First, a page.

In 2006, Judge William Gitlow also noted Daugherty’s habit of pulling cases and approving them without a hearing in an email to a colleague.
“Amazing how it takes a [redacted] ALJ in an office to make numbers each month,” Gitlow wrote. “We have Judge Daugherty here who scans the master docket each month, pays 90-plus percent, and gets out 80-to-100 cases each month. So we make our numbers each month. Without him we would not. Ever.”
However, despite the early complaints, Judge Andrus does not appear in the report to have taken any action to address the problems, beyond issuing an office-wide memo reminding employees that cases were to be assigned in rotation.
In January 2007, Sarah Carver, a senior case technician with Huntington ODAR, noticed that Daugherty had apparently taken an extreme interest in Conn’s cases.
“It has come to my attention the Eric Conn electronic cases are not being equally divided among those judges who have been trained on the electronic files,” Carver wrote in an email to office director Greg Hall. “In fact, as you are now aware, [Judge Daugherty] has, on his own initiative, elected to go in and assign himself SEVERAL electronic cases, all of which are Eric Conn cases.”
Carver also noted a need to train other judges on using the electronic system, saying, “it would put a stop to Eric Conn calling [Judge Daugherty] and giving him a list of his electronic cases, knowing that the other judges are not holdings hearings. How else would [Judge Daugherty] have knowledge of Conn’s pending electronic cases?”
Five months later, Carver would alert Hall to issues with Daugherty’s behavior once again, noting, “This month, [Judge Daugherty] closed 29 electronic cases. 29 of these are Eric Conn cases. Why? We have other representatives which have electronic cases with this office. The word favoritism comes to mind. This is clearly favoritism.”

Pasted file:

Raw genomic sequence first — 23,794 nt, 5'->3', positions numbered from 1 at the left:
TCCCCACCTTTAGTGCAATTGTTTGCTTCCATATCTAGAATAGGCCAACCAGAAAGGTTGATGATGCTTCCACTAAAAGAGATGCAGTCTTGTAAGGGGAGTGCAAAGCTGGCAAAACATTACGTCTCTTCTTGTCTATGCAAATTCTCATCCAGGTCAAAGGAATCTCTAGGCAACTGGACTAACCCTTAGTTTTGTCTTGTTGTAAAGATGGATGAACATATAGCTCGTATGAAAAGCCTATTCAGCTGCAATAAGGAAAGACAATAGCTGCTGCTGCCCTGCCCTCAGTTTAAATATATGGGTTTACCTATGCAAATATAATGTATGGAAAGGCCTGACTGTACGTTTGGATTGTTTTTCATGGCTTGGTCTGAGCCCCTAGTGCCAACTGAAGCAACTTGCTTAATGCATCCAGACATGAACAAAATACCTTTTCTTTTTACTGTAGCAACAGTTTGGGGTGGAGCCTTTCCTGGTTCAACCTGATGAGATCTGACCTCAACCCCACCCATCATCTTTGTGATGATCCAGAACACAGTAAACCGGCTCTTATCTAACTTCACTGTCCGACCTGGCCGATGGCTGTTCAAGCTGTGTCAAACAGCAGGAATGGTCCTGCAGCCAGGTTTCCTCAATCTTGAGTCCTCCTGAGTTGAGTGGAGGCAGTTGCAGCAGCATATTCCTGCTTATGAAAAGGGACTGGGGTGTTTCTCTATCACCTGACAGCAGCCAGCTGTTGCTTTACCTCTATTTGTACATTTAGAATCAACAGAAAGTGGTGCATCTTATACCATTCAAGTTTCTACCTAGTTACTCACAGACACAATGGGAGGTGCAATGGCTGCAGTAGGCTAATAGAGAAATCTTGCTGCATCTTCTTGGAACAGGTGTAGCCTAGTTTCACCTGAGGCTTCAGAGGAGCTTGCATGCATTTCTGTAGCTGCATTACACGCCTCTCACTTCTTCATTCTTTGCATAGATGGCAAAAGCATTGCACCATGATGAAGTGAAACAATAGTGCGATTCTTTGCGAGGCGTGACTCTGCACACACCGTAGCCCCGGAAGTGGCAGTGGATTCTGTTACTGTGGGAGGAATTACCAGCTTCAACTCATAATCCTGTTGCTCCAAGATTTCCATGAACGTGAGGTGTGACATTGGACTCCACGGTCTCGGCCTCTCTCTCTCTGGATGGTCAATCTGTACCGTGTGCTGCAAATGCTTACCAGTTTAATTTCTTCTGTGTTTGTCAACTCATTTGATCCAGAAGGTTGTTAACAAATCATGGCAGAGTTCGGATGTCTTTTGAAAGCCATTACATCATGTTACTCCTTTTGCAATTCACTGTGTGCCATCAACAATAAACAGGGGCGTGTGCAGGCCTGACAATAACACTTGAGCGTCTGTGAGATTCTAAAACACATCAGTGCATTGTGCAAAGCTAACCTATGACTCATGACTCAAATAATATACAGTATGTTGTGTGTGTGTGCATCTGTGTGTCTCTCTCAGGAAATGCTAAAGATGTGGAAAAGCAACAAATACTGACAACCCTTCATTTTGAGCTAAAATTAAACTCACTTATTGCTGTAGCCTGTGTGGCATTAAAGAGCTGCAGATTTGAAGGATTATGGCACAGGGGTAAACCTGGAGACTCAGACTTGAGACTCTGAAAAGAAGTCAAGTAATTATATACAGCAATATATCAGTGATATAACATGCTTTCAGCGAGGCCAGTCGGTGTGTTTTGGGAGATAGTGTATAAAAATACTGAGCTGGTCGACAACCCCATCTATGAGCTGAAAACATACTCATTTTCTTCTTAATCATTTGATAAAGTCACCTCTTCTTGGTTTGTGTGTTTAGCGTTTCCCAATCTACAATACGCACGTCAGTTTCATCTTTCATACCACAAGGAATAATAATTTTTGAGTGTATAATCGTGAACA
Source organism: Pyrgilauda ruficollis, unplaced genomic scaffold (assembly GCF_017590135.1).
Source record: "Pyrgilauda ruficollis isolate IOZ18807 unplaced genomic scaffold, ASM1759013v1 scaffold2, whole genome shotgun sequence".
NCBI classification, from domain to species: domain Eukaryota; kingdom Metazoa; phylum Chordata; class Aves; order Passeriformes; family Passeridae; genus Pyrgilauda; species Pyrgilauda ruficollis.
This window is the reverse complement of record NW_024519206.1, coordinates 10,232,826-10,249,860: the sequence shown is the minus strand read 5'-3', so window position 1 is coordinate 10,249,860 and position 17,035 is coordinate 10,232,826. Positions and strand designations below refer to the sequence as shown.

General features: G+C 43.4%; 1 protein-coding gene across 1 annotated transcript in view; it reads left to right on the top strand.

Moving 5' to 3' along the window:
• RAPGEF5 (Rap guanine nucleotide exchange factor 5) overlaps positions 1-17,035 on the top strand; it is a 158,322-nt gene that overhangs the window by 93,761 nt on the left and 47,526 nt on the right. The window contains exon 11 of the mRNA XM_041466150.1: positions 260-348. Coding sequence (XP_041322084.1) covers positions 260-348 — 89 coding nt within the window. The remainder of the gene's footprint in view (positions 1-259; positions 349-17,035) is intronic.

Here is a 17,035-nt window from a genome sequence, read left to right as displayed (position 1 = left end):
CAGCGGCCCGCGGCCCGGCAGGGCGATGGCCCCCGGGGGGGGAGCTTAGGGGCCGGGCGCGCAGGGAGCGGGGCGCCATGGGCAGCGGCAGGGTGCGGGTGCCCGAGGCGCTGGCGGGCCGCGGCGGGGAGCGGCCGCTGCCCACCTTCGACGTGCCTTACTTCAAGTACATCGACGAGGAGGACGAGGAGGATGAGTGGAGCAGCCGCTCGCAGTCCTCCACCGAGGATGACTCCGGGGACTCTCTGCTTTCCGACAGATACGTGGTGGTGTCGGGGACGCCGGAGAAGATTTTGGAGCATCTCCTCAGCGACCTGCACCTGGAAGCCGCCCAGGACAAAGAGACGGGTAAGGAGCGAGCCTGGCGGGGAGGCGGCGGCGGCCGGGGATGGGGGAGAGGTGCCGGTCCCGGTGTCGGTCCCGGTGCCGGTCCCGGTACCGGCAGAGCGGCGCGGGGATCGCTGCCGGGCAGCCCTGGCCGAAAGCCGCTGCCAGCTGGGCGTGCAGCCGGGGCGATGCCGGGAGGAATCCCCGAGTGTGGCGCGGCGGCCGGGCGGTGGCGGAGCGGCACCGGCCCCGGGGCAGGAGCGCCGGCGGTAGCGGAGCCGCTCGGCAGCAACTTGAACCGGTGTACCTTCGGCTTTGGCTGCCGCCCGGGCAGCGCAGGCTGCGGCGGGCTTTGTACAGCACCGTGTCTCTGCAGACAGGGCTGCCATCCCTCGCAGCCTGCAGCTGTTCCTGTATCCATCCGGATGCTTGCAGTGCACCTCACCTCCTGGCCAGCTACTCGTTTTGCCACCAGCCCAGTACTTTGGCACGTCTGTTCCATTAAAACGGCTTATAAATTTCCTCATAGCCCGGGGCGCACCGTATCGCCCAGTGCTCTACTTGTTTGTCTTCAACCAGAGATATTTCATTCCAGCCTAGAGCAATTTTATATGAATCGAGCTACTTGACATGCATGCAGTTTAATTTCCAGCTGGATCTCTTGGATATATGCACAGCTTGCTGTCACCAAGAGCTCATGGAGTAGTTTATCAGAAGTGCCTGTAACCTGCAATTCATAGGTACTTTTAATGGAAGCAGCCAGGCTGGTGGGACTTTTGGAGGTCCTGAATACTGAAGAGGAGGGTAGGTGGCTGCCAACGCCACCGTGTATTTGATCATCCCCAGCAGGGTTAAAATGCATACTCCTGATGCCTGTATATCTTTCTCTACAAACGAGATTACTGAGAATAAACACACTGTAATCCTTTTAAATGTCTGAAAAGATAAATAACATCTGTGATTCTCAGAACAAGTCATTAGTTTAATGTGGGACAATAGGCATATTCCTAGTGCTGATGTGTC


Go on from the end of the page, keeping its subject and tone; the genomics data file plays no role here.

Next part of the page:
In August 2007, Donna George, another ODAR employee, noticed that several cases originially assigned to Judge Gitlow had been reassigned to Daugherty. Gitlow would later document George’s concerns in an email to himself.
“On Tuesday, 8/28/07 Donna [George] came to me with my pencil schedule for October Prestonsburg, saying that she wanted to know if I had already prepped two cases,” Gitlow wrote. “I had not yet done so. She explained that while those cases were assigned to me in the system, they had now been changed from being in my name to being in Judge Daugherty’s name. I had no knowledge of this. As such, Donna [George] needed to cancel those two hearings and find two different cases for me.
“I then went to Chief Judge Andrus to explain what happened. Since they were efiles, they were not papered and as such did not have a folder with my initials on it in the master docket drawer. I asked Judge Andrus if Judge Daugherty would know that these had been assigned to me. His response was that if would depend upon where Judge Daugherty had looked. I explained that I was concerned that the office remains above reproach. He led me to believe that he would take care of this problem.”